Crime official says hunger-striking terrorist has not exhausted legal avenues

Crime official says hunger-striking terrorist has not exhausted legal avenues

Greece’s general secretary for anti-crime policy, Sofia Nikolaou, on Tuesday said that jailed terrorist Dimitris Koufodinas has the right to apply for early release in September under the provisions of the current criminal code and questioned why he has resorted to extreme measures to secure his transfer out of the Domokos maximum-security prison in central Greek.

“Why is he on hunger strike?” Nikolaou asked in an interview with Skai TV on Tuesday morning, referring to the life-threatening hunger strike by the 62-year-old hitman of the November 17 terrorist organization.

“His life is in his own hands. If he believes that the law has been violated, why doesn’t he take recourse to justice?” she said, indicating that Koufodinas – whose condition has been described as critical by doctors treating him at a hospital in Lamia, central Greece – did not exhaust all avenues of due process before going on a prolonged hunger strike in January.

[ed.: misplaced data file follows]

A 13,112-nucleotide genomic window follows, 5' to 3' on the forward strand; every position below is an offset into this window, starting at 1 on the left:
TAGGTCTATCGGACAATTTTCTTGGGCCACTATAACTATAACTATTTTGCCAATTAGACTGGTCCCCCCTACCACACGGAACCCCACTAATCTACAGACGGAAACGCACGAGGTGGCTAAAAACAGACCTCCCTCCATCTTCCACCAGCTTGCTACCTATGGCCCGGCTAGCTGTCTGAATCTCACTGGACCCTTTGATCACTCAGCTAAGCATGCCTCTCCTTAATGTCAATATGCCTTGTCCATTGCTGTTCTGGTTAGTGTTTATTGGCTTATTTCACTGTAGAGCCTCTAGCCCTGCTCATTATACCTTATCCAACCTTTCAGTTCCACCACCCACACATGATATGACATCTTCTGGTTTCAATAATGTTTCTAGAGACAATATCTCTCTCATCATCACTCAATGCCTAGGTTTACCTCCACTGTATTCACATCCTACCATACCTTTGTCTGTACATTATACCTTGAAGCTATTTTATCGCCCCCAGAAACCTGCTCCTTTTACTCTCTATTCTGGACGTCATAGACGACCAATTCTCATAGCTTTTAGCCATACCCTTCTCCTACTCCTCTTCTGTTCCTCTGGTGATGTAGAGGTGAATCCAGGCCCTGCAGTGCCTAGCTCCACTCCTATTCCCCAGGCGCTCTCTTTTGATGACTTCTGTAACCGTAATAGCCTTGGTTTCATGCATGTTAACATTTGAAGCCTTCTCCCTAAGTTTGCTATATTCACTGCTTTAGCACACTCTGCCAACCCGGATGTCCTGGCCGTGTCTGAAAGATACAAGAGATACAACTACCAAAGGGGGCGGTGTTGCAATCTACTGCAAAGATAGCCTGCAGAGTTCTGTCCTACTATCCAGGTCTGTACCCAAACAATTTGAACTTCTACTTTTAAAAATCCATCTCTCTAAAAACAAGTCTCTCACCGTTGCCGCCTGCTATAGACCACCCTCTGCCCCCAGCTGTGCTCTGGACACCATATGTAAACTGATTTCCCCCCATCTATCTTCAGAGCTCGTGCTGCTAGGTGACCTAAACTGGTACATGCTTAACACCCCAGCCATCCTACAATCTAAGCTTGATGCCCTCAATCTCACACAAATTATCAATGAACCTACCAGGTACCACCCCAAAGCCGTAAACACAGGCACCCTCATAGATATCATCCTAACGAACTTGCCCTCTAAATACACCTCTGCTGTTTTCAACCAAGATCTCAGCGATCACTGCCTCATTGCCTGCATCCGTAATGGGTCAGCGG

Nikolaou also reiterated that Koufodinas’ demand to the transferred to the capital’s Korydallos Prison cannot be met, as this particular penitentiary has been designated as a pretrial detention facility and does not have the security features required to house lifers like the November 17 assassin, who is serving 11 life terms plus an additional 25 years.  

She also confirmed that Koufodinas is not receiving any food or water, but claimed that doctors will intervene to save his life if this become necessary. The jailed terrorist’s lawyer, however, said over the weekend that he has signed a “do not resuscitate” order for the event of his death.

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